Trisha Shetty (Editor)

Beaver Creek Resort

Updated on
Share on FacebookTweet on TwitterShare on LinkedInShare on Reddit
Nearest city

Top elevation
11,440 ft (3,490 m)

Skiable area
1,815 acres (7.35 km)

3,340 ft (1,020 m)

Base elevation
8,100 ft (2,500 m)

Beaver Creek Resort

Eagle County, Colorado, U.S.

Beaver Creek Resort is a major ski resort in the western United States, near Avon, Colorado. The resort comprises three villages, the main Beaver Creek Village, Bachelor Gulch, and Arrowhead to the west. The resort is owned and operated by Vail Resorts which also operates three other resorts in the state (Vail, Breckenridge, and Keystone), three in the Lake Tahoe region (Heavenly Ski Resort, Kirkwood Mountain Resort and Northstar at Tahoe), and their newest additions, Canyons Resort and Park City Mountain Resort which were combined in 2015. Beaver Creek is a regular host of World Cup events, usually in early December.


Map of Beaver Creek, CO 81620, USA


Beaver Creek Resort was envisioned in the 1950s by Earl Eaton, but it was not until the early 1970s that Pete Seibert tried to convince the Denver Organizing Committee to hold the 1976 Winter Olympics alpine events at the yet to be built ski resort. However, when Denver backed out from holding the Olympic Winter Games in November 1972, Seibert's plans of building the resort collapsed. When Vail Associates was purchased by Harry W. Bass, Jr., an oil tycoon of Goliad Oil, he decided to develop Beaver Creek. During the 1980–81 ski season, Beaver Creek opened along with the first hotel property, The Charter at Beaver Creek. Four years later, Beaver Creek purchased the small, adjacent Arrowhead Mountain, formerly an independent resort that caters to the beginner and lower intermediate skier. The construction of Bachelor Gulch Village and an additional high speed quad allowed the two areas to be connected.

In 1985, Bass sold Beaver Creek and Vail Associates filed for bankruptcy a few years later. In 1989, the resort hosted the World Ski Championships, and repeated in 1999 and in 2015. For the last several years, Beaver Creek has hosted the Audi "Birds of Prey" World Cup downhill ski races early in the season.

Beaver Creek Golf Course

The resort is known for its upscale family-oriented accommodations, terrain and a Robert Trent Jones, Jr. Golf Course. The Beaver Creek Golf Club, nestled against the slopes of Beaver Creek Mountain, is one of the longest established golf courses in the Vail Valley. Opened in 1982, the course is known for its long and narrow challenging fairways, and its stunning scenery.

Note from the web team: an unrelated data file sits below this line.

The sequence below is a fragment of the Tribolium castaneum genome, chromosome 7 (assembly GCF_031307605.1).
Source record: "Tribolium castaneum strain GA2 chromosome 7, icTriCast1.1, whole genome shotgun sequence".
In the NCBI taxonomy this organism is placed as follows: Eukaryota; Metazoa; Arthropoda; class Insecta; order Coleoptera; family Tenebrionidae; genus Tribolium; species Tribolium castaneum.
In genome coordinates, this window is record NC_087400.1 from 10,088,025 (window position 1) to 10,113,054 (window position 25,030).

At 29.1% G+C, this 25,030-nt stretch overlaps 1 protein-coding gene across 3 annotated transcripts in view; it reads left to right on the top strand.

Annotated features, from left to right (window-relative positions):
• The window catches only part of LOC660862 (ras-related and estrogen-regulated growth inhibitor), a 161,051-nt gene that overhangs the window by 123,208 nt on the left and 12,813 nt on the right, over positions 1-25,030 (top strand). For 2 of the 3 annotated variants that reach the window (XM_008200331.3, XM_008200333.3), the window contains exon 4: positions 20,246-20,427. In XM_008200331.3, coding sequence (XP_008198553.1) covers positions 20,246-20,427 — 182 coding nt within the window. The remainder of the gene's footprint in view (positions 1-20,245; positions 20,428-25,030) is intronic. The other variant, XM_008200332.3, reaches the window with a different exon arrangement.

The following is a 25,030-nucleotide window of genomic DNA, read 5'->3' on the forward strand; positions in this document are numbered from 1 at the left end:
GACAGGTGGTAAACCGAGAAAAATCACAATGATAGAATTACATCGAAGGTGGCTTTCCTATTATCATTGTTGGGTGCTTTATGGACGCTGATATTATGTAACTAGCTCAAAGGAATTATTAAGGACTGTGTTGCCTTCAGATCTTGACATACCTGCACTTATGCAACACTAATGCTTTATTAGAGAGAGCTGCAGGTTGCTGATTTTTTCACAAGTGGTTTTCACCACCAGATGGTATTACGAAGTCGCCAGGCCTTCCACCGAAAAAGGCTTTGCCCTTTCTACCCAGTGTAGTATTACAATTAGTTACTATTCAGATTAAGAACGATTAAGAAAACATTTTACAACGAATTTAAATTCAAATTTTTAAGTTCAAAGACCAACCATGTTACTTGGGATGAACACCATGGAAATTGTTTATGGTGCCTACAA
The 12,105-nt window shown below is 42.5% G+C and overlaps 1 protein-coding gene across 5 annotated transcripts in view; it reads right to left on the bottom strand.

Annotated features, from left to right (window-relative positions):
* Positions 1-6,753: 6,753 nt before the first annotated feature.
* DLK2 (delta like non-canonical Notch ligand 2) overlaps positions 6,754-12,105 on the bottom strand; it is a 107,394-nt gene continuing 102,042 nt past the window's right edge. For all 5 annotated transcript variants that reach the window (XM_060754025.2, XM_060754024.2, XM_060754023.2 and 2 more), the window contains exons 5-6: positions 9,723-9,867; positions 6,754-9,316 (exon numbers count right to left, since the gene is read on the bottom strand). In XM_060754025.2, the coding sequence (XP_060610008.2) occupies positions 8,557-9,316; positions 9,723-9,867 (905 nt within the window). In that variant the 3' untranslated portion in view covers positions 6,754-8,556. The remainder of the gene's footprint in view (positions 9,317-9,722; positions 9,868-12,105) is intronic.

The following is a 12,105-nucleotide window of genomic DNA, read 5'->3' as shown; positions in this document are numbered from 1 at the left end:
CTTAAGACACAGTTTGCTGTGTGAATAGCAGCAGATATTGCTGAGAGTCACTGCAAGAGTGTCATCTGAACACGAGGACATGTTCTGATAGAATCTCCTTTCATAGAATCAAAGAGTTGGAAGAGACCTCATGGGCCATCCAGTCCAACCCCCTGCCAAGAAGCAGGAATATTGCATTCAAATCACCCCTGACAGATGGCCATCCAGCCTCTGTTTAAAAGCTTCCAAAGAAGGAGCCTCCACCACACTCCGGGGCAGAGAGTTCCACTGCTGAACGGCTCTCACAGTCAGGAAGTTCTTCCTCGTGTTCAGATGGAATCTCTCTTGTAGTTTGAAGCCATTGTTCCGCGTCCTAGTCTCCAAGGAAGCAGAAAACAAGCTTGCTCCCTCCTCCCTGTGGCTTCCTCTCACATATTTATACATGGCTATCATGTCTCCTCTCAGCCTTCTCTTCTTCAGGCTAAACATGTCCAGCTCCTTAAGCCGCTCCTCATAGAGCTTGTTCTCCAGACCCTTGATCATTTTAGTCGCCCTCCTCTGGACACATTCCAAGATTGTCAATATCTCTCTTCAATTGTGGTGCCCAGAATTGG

Recently, Beaver Creek has worked to re-shape all of the bunkers on the course, aligning them more closely with their original design, and in the process installing a new drainage system and new sand for better playability. Additionally, the clubhouse restaurant, formerly known as Holden's, has undergone a face lift and reopened as the Rendezvous Club.


The town hires extensively from the around the world to fill its large seasonal employee rosters. Vail Resorts (formerly Vail Associates) is the corporation that owns Beaver Creek. It also operates Breckenridge, Keystone, Heavenly, Vail Mountain, Kirkwood, Park City and Northstar at Tahoe.

Holy Cross Wilderness Area

Beaver Creek Resort is adjacent to the Holy Cross Wilderness in White River National Forest. Beaver Lake Trail passes through Beaver Creek Resort, beside Beaver Creek. Beaver Lake Trail crosses the wilderness area boundary immediately before reaching Beaver Lake. Beyond Beaver Lake, Beaver Lake Trail ascends south to Turqoise Lakes and Grouse Mountain.


  • Base: 8,100 ft (2,470 m)
  • Summit: 11,440 ft (3,490 m)
  • Vertical Rise: 3,340 ft (1,020 m)
  • Developed Terrain

  • Mountains: 5 (Beaver Creek, Grouse Mountain, Larkspur, Arrowhead Mountain, Bachelor Gulch)
  • Bowls: 2 (Rose Bowl, Larkspur Bowl)
  • Skiable Area: 1,832 acres (7.41 km2)
  • Trails: 150 total (19% beginner, 43% intermediate, 38% expert/advanced)
  • Longest Run: Centennial
  • Terrain Parks: 3
  • Average Snowfall: 325 inches (830 cm) annually
  • Slope Aspects

  • North: 55%
  • West: 20%
  • East: 25%
  • Lifts

    As of fall 2014, Beaver Creek has 25 total chairlifts.

    2 Gondolas

  • Buckaroo Express Gondola #1
  • Riverfront Gondola #17
  • 1 hybrid lift

  • Centennial Chondola (hybrid lift) #6 (cross between high speed six pack and ten person gondola)
  • 10 high-speed quads

  • Rose Bowl Express #4
  • Cinch Express #8
  • Birds of Prey Express #9
  • Grouse Mountain Express #10
  • Larkspur Express #11
  • Strawberry Park Express #12
  • Lower Beaver Creek Mountain Express #15
  • Bachelor Gulch Express #16
  • Arrow Bahn Express #17
  • Upper Beaver Creek Mountain Express #18
  • 1 triple chairlift

  • Elkhorn #14
  • 2 double chairs

  • Highlands #2
  • Drink of Water #5
  • 8 magic carpets

    1 tow lift


    Beaver Creek Resort Wikipedia

    Similar Topics